Some of the decisions algorithms make about our lives are fairly benign, such as those irresistible “Suggestions for you” on Netflix. But it gets far murkier when artificial intelligence (AI) and machine learning are used by businesses and governments for decision-making that affects our lives without us ever knowing about it. And worse, without us being able to appeal against those decisions.
These pieces of code are considered almost infallible by those using them. Banks and other lending institutions are determining your credit scores, companies and recruiters are considering whether to hire you, and your insurer is determining your premiums based on decisions made by AI.
And “when considering the role of algorithms in decision-making we need to think not only of cases where an algorithm is the complete and final arbiter of a decision process, but also the many cases where algorithms play a key role in shaping a decision process even when the final decision is made by humans.”
But many of these pieces of software have bias baked into them, what Joy Buolamwini, founder of the Algorithmic Justice League, calls “the coded gaze.” It’s a bias that perpetuates injustice, and also prompts a sense of fatalism — the view that we are powerless to do anything other than what we actually do in this AI-powered world.
“It is apparent that the ever-increasing use of algorithms to support decision-making, while providing opportunities for efficiency in practice, carries a great deal of risk relating to unfair or discriminatory outcomes.” Gender, race, tribe and even location can result in a whole community not receiving benefits and then keeping them at a disadvantage.
Putting it plainly, algorithms can be racist. As American Rep. Alexandria Ocasio-Cortez has said, algorithms “always have these racial inequities that get translated, because algorithms are still made by human beings, and those algorithms are still pegged to basic human assumptions. They’re just automated. And automated assumptions — if you don’t fix the bias, then you’re just automating the bias.”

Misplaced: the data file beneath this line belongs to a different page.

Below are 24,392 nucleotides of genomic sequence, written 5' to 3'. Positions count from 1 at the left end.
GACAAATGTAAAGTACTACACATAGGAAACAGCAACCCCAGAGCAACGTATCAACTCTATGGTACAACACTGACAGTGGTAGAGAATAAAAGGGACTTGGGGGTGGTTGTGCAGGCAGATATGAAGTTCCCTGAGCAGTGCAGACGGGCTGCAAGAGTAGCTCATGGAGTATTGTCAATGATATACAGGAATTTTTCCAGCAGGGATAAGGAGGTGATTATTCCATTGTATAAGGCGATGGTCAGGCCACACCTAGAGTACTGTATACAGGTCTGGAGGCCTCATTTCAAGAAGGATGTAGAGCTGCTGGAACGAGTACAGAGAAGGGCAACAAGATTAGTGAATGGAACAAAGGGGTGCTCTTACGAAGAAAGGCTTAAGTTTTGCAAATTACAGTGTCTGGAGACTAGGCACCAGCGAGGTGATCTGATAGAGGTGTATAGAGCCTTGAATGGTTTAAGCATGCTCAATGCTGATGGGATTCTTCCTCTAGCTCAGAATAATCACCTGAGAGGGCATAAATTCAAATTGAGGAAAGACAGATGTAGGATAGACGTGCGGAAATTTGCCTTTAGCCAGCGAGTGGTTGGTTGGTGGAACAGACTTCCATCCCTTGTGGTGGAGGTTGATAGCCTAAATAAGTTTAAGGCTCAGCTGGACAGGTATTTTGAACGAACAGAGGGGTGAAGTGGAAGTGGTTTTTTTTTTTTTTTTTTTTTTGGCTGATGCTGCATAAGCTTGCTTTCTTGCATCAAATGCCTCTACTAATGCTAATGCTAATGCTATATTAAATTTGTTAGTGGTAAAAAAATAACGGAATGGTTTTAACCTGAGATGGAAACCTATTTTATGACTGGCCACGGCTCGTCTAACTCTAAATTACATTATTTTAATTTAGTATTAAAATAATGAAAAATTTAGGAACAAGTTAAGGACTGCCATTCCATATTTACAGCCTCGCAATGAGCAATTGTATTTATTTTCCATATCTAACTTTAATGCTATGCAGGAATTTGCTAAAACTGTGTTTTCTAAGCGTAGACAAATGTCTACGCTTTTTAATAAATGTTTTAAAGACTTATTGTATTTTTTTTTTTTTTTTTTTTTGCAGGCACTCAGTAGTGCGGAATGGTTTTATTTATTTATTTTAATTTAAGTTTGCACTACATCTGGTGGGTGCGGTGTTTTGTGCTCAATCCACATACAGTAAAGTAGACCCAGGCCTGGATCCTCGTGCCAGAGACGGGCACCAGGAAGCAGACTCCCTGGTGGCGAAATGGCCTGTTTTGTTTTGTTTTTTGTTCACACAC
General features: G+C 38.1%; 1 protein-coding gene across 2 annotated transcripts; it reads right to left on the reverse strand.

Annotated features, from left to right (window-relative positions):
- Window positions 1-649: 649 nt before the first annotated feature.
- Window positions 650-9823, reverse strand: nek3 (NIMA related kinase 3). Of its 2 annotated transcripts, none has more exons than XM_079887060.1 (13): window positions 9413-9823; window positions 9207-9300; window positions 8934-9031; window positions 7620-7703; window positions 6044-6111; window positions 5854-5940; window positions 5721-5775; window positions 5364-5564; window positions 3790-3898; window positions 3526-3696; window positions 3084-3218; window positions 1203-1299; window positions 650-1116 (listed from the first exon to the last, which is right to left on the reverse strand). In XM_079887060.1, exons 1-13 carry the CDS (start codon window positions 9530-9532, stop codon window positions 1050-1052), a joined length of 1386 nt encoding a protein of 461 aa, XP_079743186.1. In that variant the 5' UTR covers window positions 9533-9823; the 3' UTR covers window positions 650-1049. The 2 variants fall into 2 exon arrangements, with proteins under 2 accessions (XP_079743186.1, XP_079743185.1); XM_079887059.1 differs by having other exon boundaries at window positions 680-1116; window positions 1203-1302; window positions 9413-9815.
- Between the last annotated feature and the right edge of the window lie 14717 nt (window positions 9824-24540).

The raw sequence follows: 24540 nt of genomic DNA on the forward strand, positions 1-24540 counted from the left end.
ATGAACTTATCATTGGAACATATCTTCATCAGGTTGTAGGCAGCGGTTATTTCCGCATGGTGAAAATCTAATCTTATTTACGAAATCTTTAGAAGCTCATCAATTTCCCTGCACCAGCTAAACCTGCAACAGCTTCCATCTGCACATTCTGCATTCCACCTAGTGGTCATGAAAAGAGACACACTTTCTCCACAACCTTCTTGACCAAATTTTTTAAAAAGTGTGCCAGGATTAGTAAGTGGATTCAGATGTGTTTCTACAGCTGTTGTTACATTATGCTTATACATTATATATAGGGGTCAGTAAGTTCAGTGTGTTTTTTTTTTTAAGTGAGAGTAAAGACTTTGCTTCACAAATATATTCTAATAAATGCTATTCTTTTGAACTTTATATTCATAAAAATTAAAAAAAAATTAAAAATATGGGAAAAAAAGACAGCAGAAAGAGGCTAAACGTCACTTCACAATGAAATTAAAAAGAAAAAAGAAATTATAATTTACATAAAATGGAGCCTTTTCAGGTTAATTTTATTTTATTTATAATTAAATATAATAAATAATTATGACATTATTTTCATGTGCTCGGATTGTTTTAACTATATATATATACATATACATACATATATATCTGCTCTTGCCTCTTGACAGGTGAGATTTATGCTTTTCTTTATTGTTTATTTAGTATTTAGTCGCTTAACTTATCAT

It’s like a vicious AI knee-on-neck situation with the weight of the knee getting heavier with every run of its algorithm. And algorithms run a lot faster and affect a lot more people a lot more often than the Jim Crow laws ever did.
This algorithmic bias, as Joy Buolamwini found out when going through a demo of a Hong Kong startup’s “social robot” that couldn’t detect her face, can “travel as quickly as it takes to download some files off of the internet.”
The startup used the same generic facial recognition software that she had previously used for her undergrad assignment at Georgia Tech, where she discovered that it didn’t work on her face — and she had to get her (white) roommate to stand in for her. At the time, on the other side of the world, she figured “someone else will fix it.” After going to Hong Kong, she knew that someone was going to have to be her.
(For an excellent summary of how algorithm bias comes about, see Karen Hao’s article).
What can we do about algorithmic bias? If you’re a software developer or data scientist, IBM Research has an open source toolkit that helps you check bias in your data models.
But it’s not just technologists who can do something about algorithmic bias. You can start reclaiming digital space by exploring your choice in technology services. For example, using search engines like DuckDuckGo, because unlike the voracious data vampire that is Google, it doesn’t store your personal information to then use for targeted ads.
You can also petition and lobby your government to adopt a governance framework for algorithmic accountability and transparency policy where “Algorithmic literacy” is introduced into curricular, and standardized notifications (to communicate type and degree of algorithmic processing in decisions) are made a requirement.
Ultimately, we need to ask more of ourselves and tech companies. It’s not enough to just employ critical thinking — we also need to employ civic thinking in how we build and use these technologies.
Much of the information in this piece is based on the material published by the Unbias Project, which has been studying unfairness in algorithmic systems for the past two years.
David Lemayian has been an ICFJ Knight Fellow since 2016 and works as the Chief Technologist for our partner organization Code for Africa.